The row among Marks & Spencer shareholders has gathered momentum ahead of Wednesday’s AGM, with former chief executive Sir Richard Greenbury lambasting shareholders for their “vindictive” attitude towards executive chairman Sir Stuart Rose.

Greenbury said that shareholders are holding a “vendetta” against Rose – whose dual role as chairman and chief executive of the retailer has ruffled feathers – and said that he is unable to identify anyone “big enough” to replace Rose when he steps down.

M&S shareholders are adding their weight to calls for a special resolution to be passed at the meeting demanding that the retailer finds an independent chairman to replace Sir Stuart Rose a year early, by July 2010.

The UK Shareholders’ Association, which represents M&S’s 200,000 private shareholders, has said that it “might well support” the resolution, which will be put to shareholders at the AGM.

The M&S board wants shareholders to reject the resolution. Company secretary Paul Oakley said: “They urge this without consideration as to whether this would prompt his departure from the board entirely, also forcing early appointment of a new chief executive.”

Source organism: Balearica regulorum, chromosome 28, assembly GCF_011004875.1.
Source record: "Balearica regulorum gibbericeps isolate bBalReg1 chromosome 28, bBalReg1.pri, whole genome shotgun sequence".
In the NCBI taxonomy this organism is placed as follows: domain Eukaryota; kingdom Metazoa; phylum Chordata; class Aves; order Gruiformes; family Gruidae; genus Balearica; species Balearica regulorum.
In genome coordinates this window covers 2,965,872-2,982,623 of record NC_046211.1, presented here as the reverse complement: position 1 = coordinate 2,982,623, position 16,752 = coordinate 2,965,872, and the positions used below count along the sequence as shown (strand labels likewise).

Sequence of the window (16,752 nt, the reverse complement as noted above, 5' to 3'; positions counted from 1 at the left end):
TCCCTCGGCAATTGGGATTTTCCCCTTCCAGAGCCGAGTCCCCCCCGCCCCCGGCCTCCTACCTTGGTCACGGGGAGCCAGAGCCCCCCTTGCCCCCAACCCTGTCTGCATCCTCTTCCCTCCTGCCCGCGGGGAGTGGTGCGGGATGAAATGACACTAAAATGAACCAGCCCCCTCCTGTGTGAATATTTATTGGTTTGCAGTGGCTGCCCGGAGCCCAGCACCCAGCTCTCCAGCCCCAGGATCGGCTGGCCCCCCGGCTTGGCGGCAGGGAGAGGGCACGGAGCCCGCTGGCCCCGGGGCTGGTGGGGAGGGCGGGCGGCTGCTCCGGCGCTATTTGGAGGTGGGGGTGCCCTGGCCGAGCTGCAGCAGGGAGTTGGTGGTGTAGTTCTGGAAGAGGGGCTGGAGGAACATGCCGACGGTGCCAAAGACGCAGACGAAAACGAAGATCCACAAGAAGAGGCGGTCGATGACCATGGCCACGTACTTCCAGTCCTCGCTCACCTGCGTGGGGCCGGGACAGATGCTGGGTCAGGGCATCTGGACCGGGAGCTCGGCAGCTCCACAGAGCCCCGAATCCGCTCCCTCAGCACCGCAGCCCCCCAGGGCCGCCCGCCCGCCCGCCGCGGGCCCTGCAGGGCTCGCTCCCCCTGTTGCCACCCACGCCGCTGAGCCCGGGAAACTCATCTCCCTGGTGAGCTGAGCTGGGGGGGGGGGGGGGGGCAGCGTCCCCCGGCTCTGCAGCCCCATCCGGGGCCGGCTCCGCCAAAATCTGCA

The resolution calling for M&S to find a new chairman was submitted by Bradford Council on behalf of other local authority pension funds, backed by lobby group Pirc.

According to The Sunday Times, M&S might insist that the resolution is merely an “advisory” vote that does not need to be acted upon.

However, the retailer might be granted some reprieve after reporting better than expected trading figures last week.

Sir David Michels was made M&S deputy chairman last year to appease shareholders opposed to Rose’s plans to take on both roles. Michels has said he wishes to become chairman but has had no backing from Rose.

Meanwhile, The Financial Mail on Sunday reported that Rose is expected at the AGM to approve internal candidates seeking to replace him. Finance chief Ian Dyson, head of food John Dixon and clothing chief Kate Bostock are the preferred candidates to take over as chief executive next year, according to the newspaper.